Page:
“Ground, LBT3270 stand P17, request start and pushback”
“LBT3270, after the Tunisair A320 on your left hand side, start and pushback approved, facing North, Call for taxi””
“After the A320 on our left, push approved facing North, will call for taxi, LBT3270”
When the pilot of an aircraft requests start-up or taxi, the following information shall be given:
The items which are known to have been received (except the QNH) may be omitted.
(If the pilot calls up and says he has “information Alpha”, we can assume he already knows the runway in use, surface wind, air temperature and significant met conditions because they are on the ATIS).
The QNH should always be given again in a taxi clearance.
It is important that taxi instructions are clear and concise. The visibility from a flight deck is limited so the pilot is dependant to a large degree upon Ground control to assist him in determining the correct taxi route to be followed.
Heavy aircraft are not to be given instructions that would require the use of more than normal power for taxying.
In the interests of safety, use of the active runway for taxying purposes is to be kept to a minimum. If this can not be avoided, then a clearance to cross should normally be withheld until no conflict exists. A Conditional clearance may be used to achieve greater efficiency of operation:
“After the landing Nouvel Air A320, cross 19, report vacated”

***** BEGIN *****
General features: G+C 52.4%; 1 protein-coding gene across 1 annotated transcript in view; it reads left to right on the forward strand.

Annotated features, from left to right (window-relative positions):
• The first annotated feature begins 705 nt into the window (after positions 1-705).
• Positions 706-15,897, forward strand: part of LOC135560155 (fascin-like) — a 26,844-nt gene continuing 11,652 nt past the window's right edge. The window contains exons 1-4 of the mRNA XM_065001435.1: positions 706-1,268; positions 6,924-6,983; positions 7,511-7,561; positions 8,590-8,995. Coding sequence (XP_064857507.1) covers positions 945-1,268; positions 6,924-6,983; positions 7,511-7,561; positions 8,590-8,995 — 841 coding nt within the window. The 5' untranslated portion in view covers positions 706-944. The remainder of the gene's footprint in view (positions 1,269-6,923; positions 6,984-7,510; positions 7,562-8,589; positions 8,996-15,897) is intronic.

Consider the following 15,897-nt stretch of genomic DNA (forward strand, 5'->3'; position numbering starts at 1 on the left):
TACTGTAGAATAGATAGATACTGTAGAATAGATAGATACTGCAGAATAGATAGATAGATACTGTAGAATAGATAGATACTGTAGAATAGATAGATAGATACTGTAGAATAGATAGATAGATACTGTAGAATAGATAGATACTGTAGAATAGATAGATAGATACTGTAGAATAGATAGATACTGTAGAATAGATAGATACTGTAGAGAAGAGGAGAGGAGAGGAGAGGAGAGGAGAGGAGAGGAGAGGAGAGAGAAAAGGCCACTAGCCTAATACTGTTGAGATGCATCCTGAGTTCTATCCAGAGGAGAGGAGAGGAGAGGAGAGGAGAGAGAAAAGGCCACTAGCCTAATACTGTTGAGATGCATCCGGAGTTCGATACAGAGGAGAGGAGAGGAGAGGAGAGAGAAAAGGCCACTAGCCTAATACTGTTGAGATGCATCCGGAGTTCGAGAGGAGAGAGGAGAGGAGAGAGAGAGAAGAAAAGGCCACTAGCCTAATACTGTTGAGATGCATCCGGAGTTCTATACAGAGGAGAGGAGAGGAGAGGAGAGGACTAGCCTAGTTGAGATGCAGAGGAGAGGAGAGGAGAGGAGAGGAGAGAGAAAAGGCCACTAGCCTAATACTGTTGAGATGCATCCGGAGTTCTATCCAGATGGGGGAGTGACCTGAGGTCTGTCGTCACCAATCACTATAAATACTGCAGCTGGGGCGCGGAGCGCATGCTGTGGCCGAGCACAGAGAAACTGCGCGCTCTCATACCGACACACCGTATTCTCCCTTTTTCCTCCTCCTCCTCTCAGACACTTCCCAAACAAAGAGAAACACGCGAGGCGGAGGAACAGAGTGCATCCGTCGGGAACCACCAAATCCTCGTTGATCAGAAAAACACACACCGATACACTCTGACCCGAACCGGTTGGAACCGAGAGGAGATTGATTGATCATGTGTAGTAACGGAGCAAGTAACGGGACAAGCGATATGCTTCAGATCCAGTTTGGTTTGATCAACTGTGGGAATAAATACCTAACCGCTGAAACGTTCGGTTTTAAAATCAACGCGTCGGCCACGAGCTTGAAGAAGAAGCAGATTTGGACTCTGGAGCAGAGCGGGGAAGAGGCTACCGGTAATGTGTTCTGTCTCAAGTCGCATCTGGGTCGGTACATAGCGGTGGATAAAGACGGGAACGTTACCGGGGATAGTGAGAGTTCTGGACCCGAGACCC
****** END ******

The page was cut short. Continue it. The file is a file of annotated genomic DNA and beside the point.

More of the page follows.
When a clearance to cross has been given, a report vacated instruction shall also be included.
It is important that the Ground controller has permission from the Tower controller to allow an aircraft to cross. It is only the Tower Controller that can issue a crossing clearance. There are 2 ways to do this:
GND – LBT296 at holding point 19 (TWY F), request crossing runway 19
TWR – LBT296, at holding point 19 (TWY F), let me know when he calls vacated
GND – LBT296, at holding point 19 (TWY F), cleared to cross 19, will let you know when he calls vacated
GND – LBT296 called vacated runway 19
TWR – Rgr
“LBT296, for crossing, contact Tower 118.1”
“Tower, LBT296, at holding point 19 (TWY F), request Crossing 19”
“LBT296, cross runway 19, report vacated”
“Via F, cross 19, will report vacated, LBT296”
“LBT296, Runway 19vacated”
“LBT296, Roger, contact ground 121.9” or “LBT296 roger, continue on F, holding point runway 29”
Ground doesn’t need to ask permission for an aircraft to cross a runway not in use. A clearance to cross a runway not in use can be included in the taxi clearance:
“LBT296, Taxi holding point Runway 29 via B, E, F cross runway 29, F, QNH 1017”